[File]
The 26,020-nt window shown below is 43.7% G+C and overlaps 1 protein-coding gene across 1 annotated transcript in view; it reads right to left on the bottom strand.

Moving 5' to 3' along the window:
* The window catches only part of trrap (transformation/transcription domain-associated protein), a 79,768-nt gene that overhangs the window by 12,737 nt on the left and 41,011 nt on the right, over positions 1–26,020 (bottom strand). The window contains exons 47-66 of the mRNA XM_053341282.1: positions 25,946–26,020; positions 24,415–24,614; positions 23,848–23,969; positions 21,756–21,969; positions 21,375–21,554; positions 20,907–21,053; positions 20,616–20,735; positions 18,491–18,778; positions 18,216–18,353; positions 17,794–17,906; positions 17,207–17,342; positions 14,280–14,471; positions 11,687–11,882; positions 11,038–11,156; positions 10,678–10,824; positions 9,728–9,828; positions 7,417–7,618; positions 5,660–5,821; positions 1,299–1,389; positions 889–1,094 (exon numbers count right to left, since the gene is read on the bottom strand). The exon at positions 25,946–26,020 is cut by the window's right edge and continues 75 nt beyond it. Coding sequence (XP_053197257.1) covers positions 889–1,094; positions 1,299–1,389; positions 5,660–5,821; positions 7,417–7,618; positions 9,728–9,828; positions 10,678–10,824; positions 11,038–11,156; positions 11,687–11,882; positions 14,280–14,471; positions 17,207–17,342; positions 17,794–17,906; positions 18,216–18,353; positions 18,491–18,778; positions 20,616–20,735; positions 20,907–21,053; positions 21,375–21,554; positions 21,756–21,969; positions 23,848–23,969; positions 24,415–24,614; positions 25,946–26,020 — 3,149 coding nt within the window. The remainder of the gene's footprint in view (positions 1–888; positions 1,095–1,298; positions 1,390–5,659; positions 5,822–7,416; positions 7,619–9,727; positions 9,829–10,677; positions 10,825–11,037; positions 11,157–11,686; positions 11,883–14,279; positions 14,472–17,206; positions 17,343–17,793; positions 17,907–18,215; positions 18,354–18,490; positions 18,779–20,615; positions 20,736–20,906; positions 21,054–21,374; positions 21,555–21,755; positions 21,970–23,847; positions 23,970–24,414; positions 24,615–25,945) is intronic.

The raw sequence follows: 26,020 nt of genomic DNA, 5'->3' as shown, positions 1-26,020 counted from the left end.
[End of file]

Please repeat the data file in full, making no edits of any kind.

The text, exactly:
The 26,020-nt window shown below is 43.7% G+C and overlaps 1 protein-coding gene across 1 annotated transcript in view; it reads right to left on the bottom strand.

Moving 5' to 3' along the window:
* The window catches only part of trrap (transformation/transcription domain-associated protein), a 79,768-nt gene that overhangs the window by 12,737 nt on the left and 41,011 nt on the right, over positions 1–26,020 (bottom strand). The window contains exons 47-66 of the mRNA XM_053341282.1: positions 25,946–26,020; positions 24,415–24,614; positions 23,848–23,969; positions 21,756–21,969; positions 21,375–21,554; positions 20,907–21,053; positions 20,616–20,735; positions 18,491–18,778; positions 18,216–18,353; positions 17,794–17,906; positions 17,207–17,342; positions 14,280–14,471; positions 11,687–11,882; positions 11,038–11,156; positions 10,678–10,824; positions 9,728–9,828; positions 7,417–7,618; positions 5,660–5,821; positions 1,299–1,389; positions 889–1,094 (exon numbers count right to left, since the gene is read on the bottom strand). The exon at positions 25,946–26,020 is cut by the window's right edge and continues 75 nt beyond it. Coding sequence (XP_053197257.1) covers positions 889–1,094; positions 1,299–1,389; positions 5,660–5,821; positions 7,417–7,618; positions 9,728–9,828; positions 10,678–10,824; positions 11,038–11,156; positions 11,687–11,882; positions 14,280–14,471; positions 17,207–17,342; positions 17,794–17,906; positions 18,216–18,353; positions 18,491–18,778; positions 20,616–20,735; positions 20,907–21,053; positions 21,375–21,554; positions 21,756–21,969; positions 23,848–23,969; positions 24,415–24,614; positions 25,946–26,020 — 3,149 coding nt within the window. The remainder of the gene's footprint in view (positions 1–888; positions 1,095–1,298; positions 1,390–5,659; positions 5,822–7,416; positions 7,619–9,727; positions 9,829–10,677; positions 10,825–11,037; positions 11,157–11,686; positions 11,883–14,279; positions 14,472–17,206; positions 17,343–17,793; positions 17,907–18,215; positions 18,354–18,490; positions 18,779–20,615; positions 20,736–20,906; positions 21,054–21,374; positions 21,555–21,755; positions 21,970–23,847; positions 23,970–24,414; positions 24,615–25,945) is intronic.

The raw sequence follows: 26,020 nt of genomic DNA, 5'->3' as shown, positions 1-26,020 counted from the left end.